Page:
Use this URL to cite or link to this record in EThOS: http://ethos.bl.uk/OrderDetails.do?uin=uk.bl.ethos.730508
Title: Coral reefs and climate change in the Indian ocean : a case study of Watamu Marine National Park, Kenya and other Indian Ocean locations
Author: Cowburn, Benjamin
ISNI:       0000 0004 6497 7574
Awarding Body: University of Oxford
Current Institution: University of Oxford
Date of Award: 2015
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Abstract:
Coral reefs are arguably the most threatened marine habitat because of multiple anthropogenic stressors degrading the health and resilience of these systems. In the past 20 years there have been increasing observations of mass coral bleaching and mortality associated with increasing water temperatures in the tropics. Reefs provide ecosystem services worth billions of dollars to people living in tropical coastal areas and are the architects of one of the most beautiful structures found on earth. Conserving these habitats is paramount, and conservation planning must contend with climate change along with local and regional stressors. In this thesis Watamu Marine National Park in Kenya is used as a case study of the current challenges facing the conservation of reefs in a warming world. The Western Indian Ocean suffered dramatic bleaching during 1998, which caused the mortality of 70% of Watamu's corals. Using datasets from the 1980s to present the historical trajectory of Watamu's reef community is presented. The current ecosystem resilience is assessed to suggest how this reef will respond to future climate stress. It appears that Watamu's coral community has remained in an altered state post-1998, which, based on its past thermal stress and current coral community, should be resistant to future bleaching. Watamu's resilience and reef health is compared with other locations in the Indian Ocean, including reefs in Kenya and the Maldives that bleached in 1998 and examples from Mozambique and Sumatra of reefs with little evidence of historical thermal stress. Resilience is a multi-faceted process with different major components and numerous interacting factors, which act synergistically on the reef community. Conservation options and opportunities are discussed for the 6 locations examined, using current resilience models and theory as a framework for identifying priority actions. Local and regional-scale human impacts on shallow marine habitats during the last 50 years has been dramatic, and with global-scale climate change as an additional major threat, the next 50 years will be critical for the future of reefs. The locations visited during this study showed encouraging signs of resilience to past thermal stress, with evidence to suggest that corals are acclimatising and/or adapting to increasing water temperatures. The future of reefs in locations like Watamu is uncertain. Better understanding of reef ecology, appropriate conservation techniques and ultimately greater public concern for reefs is required to ensure that there is a future for these ecosystems in the Indian Ocean.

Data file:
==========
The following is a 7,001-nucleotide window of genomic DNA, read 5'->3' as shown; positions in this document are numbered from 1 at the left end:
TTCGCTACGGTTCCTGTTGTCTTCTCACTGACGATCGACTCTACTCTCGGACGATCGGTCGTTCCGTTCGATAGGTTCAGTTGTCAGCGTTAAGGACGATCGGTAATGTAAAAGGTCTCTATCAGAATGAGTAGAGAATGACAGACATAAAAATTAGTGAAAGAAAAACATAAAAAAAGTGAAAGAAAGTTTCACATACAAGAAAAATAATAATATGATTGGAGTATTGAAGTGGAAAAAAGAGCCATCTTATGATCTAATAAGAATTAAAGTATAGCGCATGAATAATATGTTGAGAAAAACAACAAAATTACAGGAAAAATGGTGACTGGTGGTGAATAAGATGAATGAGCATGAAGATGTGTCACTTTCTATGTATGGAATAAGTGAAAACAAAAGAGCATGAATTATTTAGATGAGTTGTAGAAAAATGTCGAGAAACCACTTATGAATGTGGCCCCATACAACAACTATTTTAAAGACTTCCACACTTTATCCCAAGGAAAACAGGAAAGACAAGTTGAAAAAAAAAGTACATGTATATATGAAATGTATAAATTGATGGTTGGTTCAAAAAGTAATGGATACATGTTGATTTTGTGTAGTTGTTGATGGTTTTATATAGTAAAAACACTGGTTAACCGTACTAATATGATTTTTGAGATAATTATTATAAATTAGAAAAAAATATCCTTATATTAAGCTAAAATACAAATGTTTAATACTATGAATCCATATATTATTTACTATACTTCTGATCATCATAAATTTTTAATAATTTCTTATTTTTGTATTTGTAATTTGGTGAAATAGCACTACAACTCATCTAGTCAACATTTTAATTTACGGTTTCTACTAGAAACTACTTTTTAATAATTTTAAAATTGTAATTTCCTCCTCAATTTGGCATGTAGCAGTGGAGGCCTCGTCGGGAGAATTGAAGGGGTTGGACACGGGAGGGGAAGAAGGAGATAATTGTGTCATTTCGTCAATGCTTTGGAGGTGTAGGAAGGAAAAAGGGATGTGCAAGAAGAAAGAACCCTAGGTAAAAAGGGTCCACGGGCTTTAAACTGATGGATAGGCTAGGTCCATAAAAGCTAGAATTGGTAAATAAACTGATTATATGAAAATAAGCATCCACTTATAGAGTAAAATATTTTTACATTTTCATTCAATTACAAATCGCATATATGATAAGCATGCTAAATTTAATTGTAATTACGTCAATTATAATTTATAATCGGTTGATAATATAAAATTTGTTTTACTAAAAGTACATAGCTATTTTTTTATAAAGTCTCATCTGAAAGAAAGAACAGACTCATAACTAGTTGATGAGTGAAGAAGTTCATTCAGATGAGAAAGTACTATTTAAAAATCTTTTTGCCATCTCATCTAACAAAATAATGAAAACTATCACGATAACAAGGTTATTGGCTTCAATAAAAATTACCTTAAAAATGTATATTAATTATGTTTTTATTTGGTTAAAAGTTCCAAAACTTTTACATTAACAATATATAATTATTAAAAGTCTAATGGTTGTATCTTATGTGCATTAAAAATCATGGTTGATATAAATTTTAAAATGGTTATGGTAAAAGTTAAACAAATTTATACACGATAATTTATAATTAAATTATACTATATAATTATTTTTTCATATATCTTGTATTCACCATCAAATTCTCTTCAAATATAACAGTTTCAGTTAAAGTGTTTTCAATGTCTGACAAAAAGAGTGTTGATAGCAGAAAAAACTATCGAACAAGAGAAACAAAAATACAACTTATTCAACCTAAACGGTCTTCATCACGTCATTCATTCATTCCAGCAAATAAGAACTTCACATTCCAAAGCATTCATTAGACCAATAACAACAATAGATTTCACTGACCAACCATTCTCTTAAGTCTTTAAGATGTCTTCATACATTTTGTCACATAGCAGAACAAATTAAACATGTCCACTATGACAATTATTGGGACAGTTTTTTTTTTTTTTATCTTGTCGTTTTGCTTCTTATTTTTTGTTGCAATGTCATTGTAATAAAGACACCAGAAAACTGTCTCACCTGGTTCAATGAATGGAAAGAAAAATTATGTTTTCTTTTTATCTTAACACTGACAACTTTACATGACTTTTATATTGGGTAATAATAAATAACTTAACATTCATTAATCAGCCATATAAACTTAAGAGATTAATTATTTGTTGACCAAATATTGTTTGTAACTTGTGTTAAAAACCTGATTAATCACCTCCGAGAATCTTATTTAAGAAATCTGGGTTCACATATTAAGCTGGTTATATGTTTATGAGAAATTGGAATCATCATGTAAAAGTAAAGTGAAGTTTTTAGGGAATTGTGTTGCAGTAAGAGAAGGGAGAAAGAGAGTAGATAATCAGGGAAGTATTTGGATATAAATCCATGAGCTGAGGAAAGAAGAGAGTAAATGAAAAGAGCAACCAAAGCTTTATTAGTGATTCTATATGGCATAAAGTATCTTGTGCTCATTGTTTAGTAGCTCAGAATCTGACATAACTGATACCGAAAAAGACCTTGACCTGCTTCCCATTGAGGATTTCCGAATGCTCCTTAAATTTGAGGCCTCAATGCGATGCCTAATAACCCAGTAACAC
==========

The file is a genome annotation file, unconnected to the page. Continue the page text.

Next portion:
Supervisor: Rogers, Alex ; Obura, David ; Taylor, Michelle ; Sluka, Robert Sponsor: Not available
Qualification Name: Thesis (Ph.D.) Qualification Level: Doctoral
EThOS ID: uk.bl.ethos.730508  DOI: Not available
Keywords: Coral reef ecology--Protection ; Coral bleaching ; Marine ecology ; Kenya ; Climate change
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